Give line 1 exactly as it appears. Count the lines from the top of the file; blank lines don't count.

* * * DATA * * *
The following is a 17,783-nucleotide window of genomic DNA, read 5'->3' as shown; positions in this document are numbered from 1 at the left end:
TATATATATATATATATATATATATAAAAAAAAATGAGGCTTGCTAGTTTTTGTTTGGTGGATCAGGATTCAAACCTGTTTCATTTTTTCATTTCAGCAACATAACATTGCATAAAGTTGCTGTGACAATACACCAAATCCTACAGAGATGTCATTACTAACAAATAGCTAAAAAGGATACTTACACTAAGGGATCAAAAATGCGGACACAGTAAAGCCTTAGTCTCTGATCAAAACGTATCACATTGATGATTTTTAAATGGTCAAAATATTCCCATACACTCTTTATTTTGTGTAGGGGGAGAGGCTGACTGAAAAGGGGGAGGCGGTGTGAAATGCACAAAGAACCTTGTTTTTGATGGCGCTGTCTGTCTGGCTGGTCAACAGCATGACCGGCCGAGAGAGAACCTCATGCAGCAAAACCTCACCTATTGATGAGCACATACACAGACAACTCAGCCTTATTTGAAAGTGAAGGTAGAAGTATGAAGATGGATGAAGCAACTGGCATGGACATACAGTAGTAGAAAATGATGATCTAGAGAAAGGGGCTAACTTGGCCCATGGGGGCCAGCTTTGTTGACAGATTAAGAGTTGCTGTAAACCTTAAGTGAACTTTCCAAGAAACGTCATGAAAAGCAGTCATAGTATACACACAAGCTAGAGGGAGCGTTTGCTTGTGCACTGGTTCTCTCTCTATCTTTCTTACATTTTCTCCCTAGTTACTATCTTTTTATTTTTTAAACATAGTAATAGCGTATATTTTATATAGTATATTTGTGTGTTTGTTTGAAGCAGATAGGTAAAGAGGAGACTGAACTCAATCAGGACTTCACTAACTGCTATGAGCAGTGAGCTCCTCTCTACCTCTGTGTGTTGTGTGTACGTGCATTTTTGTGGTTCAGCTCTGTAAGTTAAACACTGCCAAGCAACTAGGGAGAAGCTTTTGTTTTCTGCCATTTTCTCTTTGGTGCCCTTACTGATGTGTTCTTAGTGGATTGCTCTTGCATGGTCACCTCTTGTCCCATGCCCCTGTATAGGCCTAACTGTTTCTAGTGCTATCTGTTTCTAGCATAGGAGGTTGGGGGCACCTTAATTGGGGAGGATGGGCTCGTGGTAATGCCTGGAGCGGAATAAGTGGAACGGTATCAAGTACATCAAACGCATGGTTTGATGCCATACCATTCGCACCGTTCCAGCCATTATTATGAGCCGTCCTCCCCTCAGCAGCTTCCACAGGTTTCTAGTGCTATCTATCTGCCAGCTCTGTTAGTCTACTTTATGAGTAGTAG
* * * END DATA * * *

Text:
The following is a 17,783-nucleotide window of genomic DNA, read 5'->3' as shown; positions in this document are numbered from 1 at the left end: